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Metropolitan Ministries and Hillsborough County Partnership School Patricia Sullivan earns its first 'A' grade

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Posted at 6:36 PM, Aug 09, 2022
and last updated 2022-08-10 05:15:27-04

TAMPA, Fla. — For the first time since joining Hillsborough County Schools, Patricia Sullivan Partnership school is celebrating its first "A" grade.

Metropolitan Ministries President and CEO Tim Marks said the accomplishment speaks to the importance of everyone working together for a common goal.

“The fact that this is an 'A' rated school shows the potential of every child, and I’m so grateful for the commitment and care to these kids,” Marks said.

The school first opened its doors as a charter school in 1998 to 28 kids living in the Metropolitan Ministries homeless shelter. Marks said it opened as the first of its kind nationwide.

“As soon as we opened up that shelter, we knew we needed wrap-around services,” Marks said.

In 2009, Sullivan became a partnership school with Hillsborough County Schools. Each year, standardized test scores showed growth in the students, but never an "'A", up from an 'F' in just four years.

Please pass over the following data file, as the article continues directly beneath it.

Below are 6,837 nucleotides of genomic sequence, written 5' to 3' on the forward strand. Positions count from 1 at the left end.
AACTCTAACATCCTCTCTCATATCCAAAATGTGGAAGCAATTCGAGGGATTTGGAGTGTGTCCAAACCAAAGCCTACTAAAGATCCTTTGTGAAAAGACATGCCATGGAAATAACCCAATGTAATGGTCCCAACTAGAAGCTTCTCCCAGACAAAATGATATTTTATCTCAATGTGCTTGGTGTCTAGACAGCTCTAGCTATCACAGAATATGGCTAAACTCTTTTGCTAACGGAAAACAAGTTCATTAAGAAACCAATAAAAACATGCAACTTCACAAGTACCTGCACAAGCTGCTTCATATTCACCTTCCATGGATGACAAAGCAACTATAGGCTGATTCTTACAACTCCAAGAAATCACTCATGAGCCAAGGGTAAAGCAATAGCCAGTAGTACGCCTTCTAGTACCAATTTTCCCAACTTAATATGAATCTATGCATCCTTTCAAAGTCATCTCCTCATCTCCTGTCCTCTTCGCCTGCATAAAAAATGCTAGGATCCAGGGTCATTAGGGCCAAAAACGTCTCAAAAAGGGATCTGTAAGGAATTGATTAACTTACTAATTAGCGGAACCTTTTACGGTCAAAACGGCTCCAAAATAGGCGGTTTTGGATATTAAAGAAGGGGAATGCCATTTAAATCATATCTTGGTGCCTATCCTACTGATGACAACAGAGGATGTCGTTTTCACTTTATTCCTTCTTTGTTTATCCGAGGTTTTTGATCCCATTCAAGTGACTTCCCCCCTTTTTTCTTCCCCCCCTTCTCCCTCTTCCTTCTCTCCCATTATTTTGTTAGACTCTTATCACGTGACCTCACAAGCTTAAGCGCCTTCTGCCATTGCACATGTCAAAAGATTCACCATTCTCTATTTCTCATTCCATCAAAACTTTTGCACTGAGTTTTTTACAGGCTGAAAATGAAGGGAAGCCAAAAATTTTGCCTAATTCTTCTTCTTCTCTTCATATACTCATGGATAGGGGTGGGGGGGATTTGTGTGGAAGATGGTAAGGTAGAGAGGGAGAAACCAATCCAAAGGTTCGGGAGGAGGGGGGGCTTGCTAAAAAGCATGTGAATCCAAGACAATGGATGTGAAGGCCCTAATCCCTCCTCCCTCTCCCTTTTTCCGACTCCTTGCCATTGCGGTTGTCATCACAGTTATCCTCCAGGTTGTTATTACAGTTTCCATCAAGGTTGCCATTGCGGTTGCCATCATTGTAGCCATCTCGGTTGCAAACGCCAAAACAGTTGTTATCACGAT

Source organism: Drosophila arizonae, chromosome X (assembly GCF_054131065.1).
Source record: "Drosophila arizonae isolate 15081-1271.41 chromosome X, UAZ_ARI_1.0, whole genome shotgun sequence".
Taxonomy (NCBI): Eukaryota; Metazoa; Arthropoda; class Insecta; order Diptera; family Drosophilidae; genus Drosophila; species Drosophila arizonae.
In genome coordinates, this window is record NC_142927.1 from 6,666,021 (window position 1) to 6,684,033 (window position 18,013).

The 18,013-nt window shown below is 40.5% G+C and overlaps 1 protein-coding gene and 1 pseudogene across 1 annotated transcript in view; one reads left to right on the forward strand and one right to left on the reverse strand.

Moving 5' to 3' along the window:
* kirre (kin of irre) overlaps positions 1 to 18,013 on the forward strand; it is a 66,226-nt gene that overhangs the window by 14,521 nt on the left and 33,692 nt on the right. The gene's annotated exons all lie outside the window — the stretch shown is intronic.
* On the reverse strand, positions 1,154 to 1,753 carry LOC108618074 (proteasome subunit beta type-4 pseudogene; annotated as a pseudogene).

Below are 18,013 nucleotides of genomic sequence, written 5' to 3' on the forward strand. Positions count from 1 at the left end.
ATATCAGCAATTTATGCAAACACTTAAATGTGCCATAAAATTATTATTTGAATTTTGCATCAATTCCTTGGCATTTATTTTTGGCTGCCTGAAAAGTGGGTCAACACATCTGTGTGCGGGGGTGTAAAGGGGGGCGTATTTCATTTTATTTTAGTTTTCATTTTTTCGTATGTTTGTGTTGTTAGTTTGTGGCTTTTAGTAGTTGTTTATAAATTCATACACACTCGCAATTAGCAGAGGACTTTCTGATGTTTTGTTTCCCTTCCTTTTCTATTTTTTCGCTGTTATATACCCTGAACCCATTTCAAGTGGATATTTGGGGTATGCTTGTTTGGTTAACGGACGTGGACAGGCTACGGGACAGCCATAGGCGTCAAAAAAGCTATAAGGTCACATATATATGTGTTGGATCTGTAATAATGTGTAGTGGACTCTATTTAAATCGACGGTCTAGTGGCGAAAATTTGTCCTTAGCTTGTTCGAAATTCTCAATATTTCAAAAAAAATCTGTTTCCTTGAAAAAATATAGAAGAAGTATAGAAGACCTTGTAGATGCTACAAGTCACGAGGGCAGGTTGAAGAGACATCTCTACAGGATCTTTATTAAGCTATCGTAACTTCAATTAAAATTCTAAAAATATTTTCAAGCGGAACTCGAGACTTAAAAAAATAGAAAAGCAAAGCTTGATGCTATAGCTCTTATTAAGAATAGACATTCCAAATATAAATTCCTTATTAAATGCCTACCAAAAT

“Over the past four years, our school grade data has progressed and improved every single year. Steady and sustained growth is a process not to be overlooked.”,
said Principal Dave McMeen.

“You’re an 'A' today. You were an 'A' yesterday. You will continue to be an 'A,'” added Nicole Boon, Metropolitan Ministries Associate Vice President of Education.

Boon said what separates Sullivan is its ability to look beyond grades. She said the school is equally focused on students' well-being and mental health. It's also the smallest school in the county, open to only about 74 students.

“Our kids aren’t necessarily just regular kids. They come to us in pain, and we've embraced trauma-enforced care,” Boon said.

Sullivan parent Dorian Landron-Sanchez said that type of care changed her life.

"When I felt I hit rock bottom with my family, I couldn't trust anyone. If it wasn't for them, I truly do not know where we would be," Landron-Sanchez said.

Landron-Sanchez said she even saw a change in her children, Krisjaylii and Francisco.

"I know there were times where it was too hard for them to speak to me. There were counselors here to help them with that. They've opened up a lot," she added.

Metropolitan Ministries said the other key to the students' success comes from help from the Children's Board of Hillsborough County. It funds Sullivan's after-school program, where students are able to get additional help with school.

"They've motivated students, improved mental well-being, involved parents," said Maria Negron, Children's Board of Hillsborough County Director of Programs.

Now CBHC is preparing to launch the program at more schools while fielding questions from other counties about creating their own program.